Is This The Real Life? Why I Don’t Like Fantasy

fantasy-header

It comes to some shock when I say to my reader friends that I have a distinct dislike of fantasy fiction. As a reader and writer who is certainly a lot more comfortable dealing with plot-heavy genre fiction as opposed to more highbrow, high-concept literary work (that’s not to say I’m opposed to literary work; just not at the expense of plot, but that’s a whole other blogpost) my disdain and difficulty with fantasy may come as a shock.

High fantasy is where I struggle the most, and I know exactly which book it is that both, I think, set the example for the genres worst and compelled me to be hostile (and that’s being generous) toward fantasy on the whole to the point where now I don’t attempt it:

The Lord of the Rings.

I have one endearing memory of Lord of the Rings: an English class at secondary school where we had to bring in a book to read – a wonderful idea, in hindsight. But I brought in Lord of the Rings and I literally fell asleep reading it. Incidentally, I fell asleep watching the first two movie adaptations and never bothered with the third.

But The Lord of the Rings I feel is so archetypal of fantasy, especially high fantasy, and is so influential a work on that entire genre that I feel it’s hard to decouple a fantasy book from thoughts of it. And I find that subconscious comparison that’s always present does stunt and colour my suspension of disbelief toward fantasy books that, more often than not, I find I simply have no patience for them.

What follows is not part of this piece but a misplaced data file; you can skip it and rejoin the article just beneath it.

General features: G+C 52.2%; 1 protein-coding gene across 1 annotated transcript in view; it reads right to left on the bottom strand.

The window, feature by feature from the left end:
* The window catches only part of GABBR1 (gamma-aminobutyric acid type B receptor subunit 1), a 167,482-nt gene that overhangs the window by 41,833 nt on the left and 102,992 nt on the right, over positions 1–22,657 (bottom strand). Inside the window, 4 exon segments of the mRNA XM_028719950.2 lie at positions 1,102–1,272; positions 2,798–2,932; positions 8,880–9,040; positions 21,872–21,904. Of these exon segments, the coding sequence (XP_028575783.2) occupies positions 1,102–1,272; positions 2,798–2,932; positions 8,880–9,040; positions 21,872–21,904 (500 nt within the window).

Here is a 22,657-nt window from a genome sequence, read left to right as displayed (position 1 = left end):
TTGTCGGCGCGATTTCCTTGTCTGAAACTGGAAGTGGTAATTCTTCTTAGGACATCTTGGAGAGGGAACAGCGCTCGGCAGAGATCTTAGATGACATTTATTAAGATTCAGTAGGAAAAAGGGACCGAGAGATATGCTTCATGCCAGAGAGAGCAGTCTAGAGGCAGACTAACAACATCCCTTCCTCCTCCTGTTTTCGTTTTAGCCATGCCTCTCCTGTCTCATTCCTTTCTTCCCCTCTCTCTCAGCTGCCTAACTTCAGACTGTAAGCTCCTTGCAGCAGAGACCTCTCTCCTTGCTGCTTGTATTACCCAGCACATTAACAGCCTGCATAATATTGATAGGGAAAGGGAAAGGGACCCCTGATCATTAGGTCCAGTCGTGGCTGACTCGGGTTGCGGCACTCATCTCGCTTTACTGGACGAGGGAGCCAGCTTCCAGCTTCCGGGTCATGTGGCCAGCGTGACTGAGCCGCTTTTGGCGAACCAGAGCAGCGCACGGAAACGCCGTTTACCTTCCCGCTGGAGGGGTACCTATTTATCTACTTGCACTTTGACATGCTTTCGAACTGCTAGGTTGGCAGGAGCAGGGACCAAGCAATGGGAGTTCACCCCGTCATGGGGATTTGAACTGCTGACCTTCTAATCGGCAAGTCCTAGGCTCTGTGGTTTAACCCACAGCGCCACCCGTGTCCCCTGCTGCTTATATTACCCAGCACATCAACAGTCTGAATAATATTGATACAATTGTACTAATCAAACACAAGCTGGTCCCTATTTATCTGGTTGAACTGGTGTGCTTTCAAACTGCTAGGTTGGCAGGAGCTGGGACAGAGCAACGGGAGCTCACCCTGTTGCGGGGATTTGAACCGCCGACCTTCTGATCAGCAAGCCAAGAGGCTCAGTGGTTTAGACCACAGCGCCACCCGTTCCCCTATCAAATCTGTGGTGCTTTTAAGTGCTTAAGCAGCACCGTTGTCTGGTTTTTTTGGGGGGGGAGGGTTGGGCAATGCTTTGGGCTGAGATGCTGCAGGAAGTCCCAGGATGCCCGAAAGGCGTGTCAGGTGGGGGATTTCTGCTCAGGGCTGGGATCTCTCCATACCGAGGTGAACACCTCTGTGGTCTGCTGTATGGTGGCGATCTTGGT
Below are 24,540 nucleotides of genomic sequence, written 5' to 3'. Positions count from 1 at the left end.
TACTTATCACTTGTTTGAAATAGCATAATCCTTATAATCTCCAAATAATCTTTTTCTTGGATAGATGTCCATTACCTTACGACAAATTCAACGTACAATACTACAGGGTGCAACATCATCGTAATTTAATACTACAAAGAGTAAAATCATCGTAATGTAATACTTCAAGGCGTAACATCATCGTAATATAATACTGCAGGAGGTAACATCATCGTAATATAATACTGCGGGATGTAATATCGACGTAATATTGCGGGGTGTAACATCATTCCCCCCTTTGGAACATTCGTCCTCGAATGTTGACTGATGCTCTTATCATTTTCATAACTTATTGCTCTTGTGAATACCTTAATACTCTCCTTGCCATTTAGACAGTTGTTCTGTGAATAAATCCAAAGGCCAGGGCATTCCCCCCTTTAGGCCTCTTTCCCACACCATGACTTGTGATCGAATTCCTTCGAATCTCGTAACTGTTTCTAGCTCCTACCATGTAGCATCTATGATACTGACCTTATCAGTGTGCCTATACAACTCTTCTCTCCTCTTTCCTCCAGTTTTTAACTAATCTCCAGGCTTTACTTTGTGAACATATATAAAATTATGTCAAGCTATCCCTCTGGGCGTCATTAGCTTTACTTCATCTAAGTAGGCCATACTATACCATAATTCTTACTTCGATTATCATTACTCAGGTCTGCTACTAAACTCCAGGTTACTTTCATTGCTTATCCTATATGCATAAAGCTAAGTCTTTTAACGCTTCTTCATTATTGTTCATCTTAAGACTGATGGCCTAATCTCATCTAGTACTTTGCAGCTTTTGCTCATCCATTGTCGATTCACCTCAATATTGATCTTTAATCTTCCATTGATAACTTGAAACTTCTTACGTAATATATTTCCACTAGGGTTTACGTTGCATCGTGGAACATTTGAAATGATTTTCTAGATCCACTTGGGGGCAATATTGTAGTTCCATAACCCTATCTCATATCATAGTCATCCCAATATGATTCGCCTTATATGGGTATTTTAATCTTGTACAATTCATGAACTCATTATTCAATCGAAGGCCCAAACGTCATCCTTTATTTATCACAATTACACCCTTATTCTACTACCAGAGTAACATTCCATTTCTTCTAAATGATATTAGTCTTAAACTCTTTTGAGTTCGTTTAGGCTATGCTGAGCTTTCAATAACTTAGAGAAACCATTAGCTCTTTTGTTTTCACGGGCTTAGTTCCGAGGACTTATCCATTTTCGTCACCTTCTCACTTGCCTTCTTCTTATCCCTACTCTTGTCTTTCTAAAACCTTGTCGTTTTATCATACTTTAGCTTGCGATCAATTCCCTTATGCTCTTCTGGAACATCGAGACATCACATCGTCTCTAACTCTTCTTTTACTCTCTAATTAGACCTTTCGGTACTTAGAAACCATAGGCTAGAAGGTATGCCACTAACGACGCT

Let’s explore a few aspects of fantasy that do nothing for me.

Pacing and Plot

One of the major flaws I saw in The Lord of the Rings for a start is that the plot is glacial. Pages and pages of stuff is there but nothing happens. Tolkien has a gift for lush and detailed worldbuilding but it comes at the absolute expense of plot progress. Frank Herbert does this too in Dune, which reads less like a science-fiction novel and more of a fantasy; the plot moves like molasses and there seems to be a distinct focus on worldbuilding – it’s not done subtly but piled on to the degree that it leaves the reader confused – what details are important to retain now and which are mere backstory. And the pacing suffers, fatally. I prefer much more pacier narratives – that’s not to say that these pacey narratives have less depth than Lord of the Rings or Dune (which I actually consider a fantasy novel, not science-fiction).

I’ve also noticed that in some works I’ve attempted that the story just seems derivative and, ultimately, unworthy of my time, no matter the lusciousness of the characters or world. I was lent Twelve Kings of Sharakhai and I ended up abandoning the book roughly a third of the way in because it was unfolding in an extremely formulaic way – the book established the journey of vengeance the protagonist was embarking upon, and was doing some heavy worldbuilding but I found myself simply not caring to accompany the protagonist on the journey, figuring that, whatever happened, they were going to eventually get aforementioned vengeance and that was that. Yes, that may come across as extremely harsh but that assessment is a direct result of my longstanding antipathy toward the genre; I did not feel I was able to immerse myself in the world enough to allow my suspension of disbelief to fully take over.

Author Voice

Another major flaw I’ve experienced when approaching fantasy fiction – especially high-fantasy, toward which most of my ire is directed – is that writing a fantasy genre almost imbues the author to adopt an irritating, twee narrative voice which I feel merely gets in the way of comprehending the narrative, which is already a stretch given how I previously said how threadbare the plots seem to be, especially when poorly or glacially paced.